The Build Up of Safe Cities - An Emerging Market for Defence and Security Players

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As the Safe City idea spreads across the globe, this new, exciting market begins to take shape. And
it is in this context that Defence & Security players—from technology providers to system
integrators—can enjoy new revenue opportunities in a completely new competitive environment.

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The Build Up of Safe Cities - An Emerging Market for Defence and Security Players

  1. 1. June 2011 The Build Up of Safe Cities -An Emerging Market for Defence and Security Players Bruno Mucciolo, Senior Consultant - Aerospace, Defence & Security “We Accelerate Growth”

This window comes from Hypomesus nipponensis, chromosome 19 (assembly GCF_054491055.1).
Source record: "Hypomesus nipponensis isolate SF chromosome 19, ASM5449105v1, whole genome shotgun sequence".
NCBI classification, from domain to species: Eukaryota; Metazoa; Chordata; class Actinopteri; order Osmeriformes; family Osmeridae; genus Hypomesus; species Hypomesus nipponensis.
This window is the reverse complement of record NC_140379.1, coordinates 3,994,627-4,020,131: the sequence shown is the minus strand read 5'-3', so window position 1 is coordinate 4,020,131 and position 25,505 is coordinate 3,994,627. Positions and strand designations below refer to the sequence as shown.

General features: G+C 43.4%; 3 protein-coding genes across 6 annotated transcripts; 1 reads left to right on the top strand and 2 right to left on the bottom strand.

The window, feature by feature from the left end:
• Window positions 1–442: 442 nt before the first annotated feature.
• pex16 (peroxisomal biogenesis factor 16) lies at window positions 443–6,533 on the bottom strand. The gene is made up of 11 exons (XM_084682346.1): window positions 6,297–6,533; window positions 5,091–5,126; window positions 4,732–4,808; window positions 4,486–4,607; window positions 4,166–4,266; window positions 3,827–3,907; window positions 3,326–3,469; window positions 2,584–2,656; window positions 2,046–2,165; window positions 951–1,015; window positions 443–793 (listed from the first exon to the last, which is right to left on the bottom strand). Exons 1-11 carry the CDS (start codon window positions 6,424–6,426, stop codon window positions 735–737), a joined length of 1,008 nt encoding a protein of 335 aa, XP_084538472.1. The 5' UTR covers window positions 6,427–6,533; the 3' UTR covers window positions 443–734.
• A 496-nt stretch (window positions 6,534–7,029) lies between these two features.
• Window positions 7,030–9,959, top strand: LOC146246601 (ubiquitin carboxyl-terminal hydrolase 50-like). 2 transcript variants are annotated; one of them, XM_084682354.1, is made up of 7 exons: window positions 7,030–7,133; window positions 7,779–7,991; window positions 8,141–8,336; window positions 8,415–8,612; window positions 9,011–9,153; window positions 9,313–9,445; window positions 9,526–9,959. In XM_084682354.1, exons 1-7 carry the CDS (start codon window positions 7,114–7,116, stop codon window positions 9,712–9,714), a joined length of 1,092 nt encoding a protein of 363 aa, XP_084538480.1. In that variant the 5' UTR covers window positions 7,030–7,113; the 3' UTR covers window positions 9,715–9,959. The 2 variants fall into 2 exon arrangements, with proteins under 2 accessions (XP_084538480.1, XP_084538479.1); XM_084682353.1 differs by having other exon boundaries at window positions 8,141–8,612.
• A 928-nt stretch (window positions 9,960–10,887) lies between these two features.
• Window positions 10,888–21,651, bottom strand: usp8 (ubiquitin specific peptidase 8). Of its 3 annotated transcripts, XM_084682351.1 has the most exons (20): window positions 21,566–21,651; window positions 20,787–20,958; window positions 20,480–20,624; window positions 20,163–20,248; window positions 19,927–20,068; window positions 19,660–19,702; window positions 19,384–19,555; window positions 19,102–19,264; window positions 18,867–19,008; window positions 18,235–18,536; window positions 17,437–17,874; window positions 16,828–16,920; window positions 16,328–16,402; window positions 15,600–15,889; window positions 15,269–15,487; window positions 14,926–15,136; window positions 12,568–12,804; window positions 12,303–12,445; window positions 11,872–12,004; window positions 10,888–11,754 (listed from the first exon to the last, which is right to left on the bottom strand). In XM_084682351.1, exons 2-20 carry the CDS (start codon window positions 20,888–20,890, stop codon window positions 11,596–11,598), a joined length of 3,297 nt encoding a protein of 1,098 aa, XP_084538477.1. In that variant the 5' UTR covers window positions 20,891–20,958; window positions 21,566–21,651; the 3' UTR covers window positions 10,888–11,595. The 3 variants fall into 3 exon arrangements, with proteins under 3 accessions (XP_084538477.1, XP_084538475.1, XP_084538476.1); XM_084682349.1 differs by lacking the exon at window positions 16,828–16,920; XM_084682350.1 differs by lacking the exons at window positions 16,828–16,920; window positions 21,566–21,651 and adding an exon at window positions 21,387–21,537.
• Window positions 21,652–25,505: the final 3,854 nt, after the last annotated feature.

2. 2. The Rise of Safe Cities Market Insight The Rise of Safe Cities Last year Frost & Sullivan initiated a global Visionary Innovation Research Programme that looks at “Defence & Mega Trends across various industries. The objective of the programme was to identify the key Security factors shaping industries in the next 10 years. One of the top five Mega Trends for the next 10 players—from years was the rise of the so-called Safe Cities. With this in mind, Frost & Sullivan’s Aerospace, technology providers to Defence & Security team decided to launch its own project dedicated to Safe Cities in 2011. The system ultimate goal of this project is to assess market opportunities for our Defence & Security clients. integrators— can enjoy new Safe Cities, however, should not be seen as an occurrence of the future, the implementation of Safe revenue City initiatives is happening right now. This maturing market, where concepts and technologies areopportunities in being tested, is expected to boom in the years to come. a completelynew competitive Some of the large cities and capitals across the globe are already assessing how they can leverage environment.” this concept and make their cities safer through the implementation of smart, integrated, time- responsive solutions. As the Safe City idea spreads across the globe, this new, exciting market begins to take shape. And it is in this context that Defence & Security players—from technology providers to system integrators—can enjoy new revenue opportunities in a completely new competitive environment. “The Build Up of Safe Cities” white paper essentially provides insights on how this new market is evolving, how cities are likely to explore this idea, and what challenges cities and industry players are currently facing. Figure 1: Top 20 Megacities in 2025 45 40 1. Population (million) 35 Tokyo 6. Mexico 9. São 11. Mumbai 30 2. City 8. Paulo 16. Delhi 25 New Shanghai 12. Osaka- New definition of Megacity ‘25 York 20 Kobe 18. Guangzhou 3. Los 17. Moscow 15 14. Beijing U.N definition Angeles 10 10. Buenos of Megacity ‘09 7. Paris Aires 19. Seoul 5 4. London 5. Chicago 15. Hong Kong 20. Miami 13. Philadelphia 0 (1) 1 3 5 7 9 11 13 15 17 19 21 23 Ranking based on population and GDP *Size of the bubble - GDP 2025 Size of the bubble - GDP 2009 Cities with current or future plans to become Safe Cities Note: All figures rounded; the base year is 2009. Source: Frost & Sullivan © 2011Frost & Sullivan Page 2